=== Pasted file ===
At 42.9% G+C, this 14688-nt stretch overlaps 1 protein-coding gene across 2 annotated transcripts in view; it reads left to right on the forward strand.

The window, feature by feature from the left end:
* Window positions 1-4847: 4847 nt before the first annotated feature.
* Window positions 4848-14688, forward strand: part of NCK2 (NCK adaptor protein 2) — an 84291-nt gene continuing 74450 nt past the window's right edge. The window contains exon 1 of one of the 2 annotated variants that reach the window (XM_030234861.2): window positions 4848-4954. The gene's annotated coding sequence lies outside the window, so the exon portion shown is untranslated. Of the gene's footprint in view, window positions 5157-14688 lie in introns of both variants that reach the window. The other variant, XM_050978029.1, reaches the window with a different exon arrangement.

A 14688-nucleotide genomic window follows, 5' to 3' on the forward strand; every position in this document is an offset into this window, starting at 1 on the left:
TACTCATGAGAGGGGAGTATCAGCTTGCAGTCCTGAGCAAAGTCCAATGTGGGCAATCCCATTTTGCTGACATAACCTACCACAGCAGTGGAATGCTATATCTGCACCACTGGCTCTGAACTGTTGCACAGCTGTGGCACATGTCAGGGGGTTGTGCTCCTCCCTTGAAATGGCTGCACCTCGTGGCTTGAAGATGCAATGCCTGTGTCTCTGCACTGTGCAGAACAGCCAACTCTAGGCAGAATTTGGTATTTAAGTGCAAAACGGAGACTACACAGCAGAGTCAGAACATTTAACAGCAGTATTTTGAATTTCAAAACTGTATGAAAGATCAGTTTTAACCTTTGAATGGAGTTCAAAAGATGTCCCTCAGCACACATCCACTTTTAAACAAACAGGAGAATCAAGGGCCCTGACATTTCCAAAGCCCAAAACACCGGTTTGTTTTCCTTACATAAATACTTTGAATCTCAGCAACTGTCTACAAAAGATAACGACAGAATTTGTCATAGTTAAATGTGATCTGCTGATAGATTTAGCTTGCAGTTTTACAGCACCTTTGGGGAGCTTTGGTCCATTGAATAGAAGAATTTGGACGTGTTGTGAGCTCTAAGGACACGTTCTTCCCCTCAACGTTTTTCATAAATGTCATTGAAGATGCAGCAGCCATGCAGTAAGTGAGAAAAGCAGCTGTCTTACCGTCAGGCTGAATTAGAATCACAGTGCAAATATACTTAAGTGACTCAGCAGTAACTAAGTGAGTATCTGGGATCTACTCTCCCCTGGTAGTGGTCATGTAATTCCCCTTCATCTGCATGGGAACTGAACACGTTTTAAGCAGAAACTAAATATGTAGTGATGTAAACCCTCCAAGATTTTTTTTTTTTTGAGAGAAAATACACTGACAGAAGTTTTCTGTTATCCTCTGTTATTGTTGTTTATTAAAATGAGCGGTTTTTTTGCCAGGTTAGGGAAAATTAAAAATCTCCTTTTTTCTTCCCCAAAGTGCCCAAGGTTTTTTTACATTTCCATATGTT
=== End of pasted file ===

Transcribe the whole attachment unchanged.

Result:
At 42.9% G+C, this 14688-nt stretch overlaps 1 protein-coding gene across 2 annotated transcripts in view; it reads left to right on the forward strand.

The window, feature by feature from the left end:
* Window positions 1-4847: 4847 nt before the first annotated feature.
* Window positions 4848-14688, forward strand: part of NCK2 (NCK adaptor protein 2) — an 84291-nt gene continuing 74450 nt past the window's right edge. The window contains exon 1 of one of the 2 annotated variants that reach the window (XM_030234861.2): window positions 4848-4954. The gene's annotated coding sequence lies outside the window, so the exon portion shown is untranslated. Of the gene's footprint in view, window positions 5157-14688 lie in introns of both variants that reach the window. The other variant, XM_050978029.1, reaches the window with a different exon arrangement.

A 14688-nucleotide genomic window follows, 5' to 3' on the forward strand; every position in this document is an offset into this window, starting at 1 on the left:
TACTCATGAGAGGGGAGTATCAGCTTGCAGTCCTGAGCAAAGTCCAATGTGGGCAATCCCATTTTGCTGACATAACCTACCACAGCAGTGGAATGCTATATCTGCACCACTGGCTCTGAACTGTTGCACAGCTGTGGCACATGTCAGGGGGTTGTGCTCCTCCCTTGAAATGGCTGCACCTCGTGGCTTGAAGATGCAATGCCTGTGTCTCTGCACTGTGCAGAACAGCCAACTCTAGGCAGAATTTGGTATTTAAGTGCAAAACGGAGACTACACAGCAGAGTCAGAACATTTAACAGCAGTATTTTGAATTTCAAAACTGTATGAAAGATCAGTTTTAACCTTTGAATGGAGTTCAAAAGATGTCCCTCAGCACACATCCACTTTTAAACAAACAGGAGAATCAAGGGCCCTGACATTTCCAAAGCCCAAAACACCGGTTTGTTTTCCTTACATAAATACTTTGAATCTCAGCAACTGTCTACAAAAGATAACGACAGAATTTGTCATAGTTAAATGTGATCTGCTGATAGATTTAGCTTGCAGTTTTACAGCACCTTTGGGGAGCTTTGGTCCATTGAATAGAAGAATTTGGACGTGTTGTGAGCTCTAAGGACACGTTCTTCCCCTCAACGTTTTTCATAAATGTCATTGAAGATGCAGCAGCCATGCAGTAAGTGAGAAAAGCAGCTGTCTTACCGTCAGGCTGAATTAGAATCACAGTGCAAATATACTTAAGTGACTCAGCAGTAACTAAGTGAGTATCTGGGATCTACTCTCCCCTGGTAGTGGTCATGTAATTCCCCTTCATCTGCATGGGAACTGAACACGTTTTAAGCAGAAACTAAATATGTAGTGATGTAAACCCTCCAAGATTTTTTTTTTTTTGAGAGAAAATACACTGACAGAAGTTTTCTGTTATCCTCTGTTATTGTTGTTTATTAAAATGAGCGGTTTTTTTGCCAGGTTAGGGAAAATTAAAAATCTCCTTTTTTCTTCCCCAAAGTGCCCAAGGTTTTTTTACATTTCCATATGTT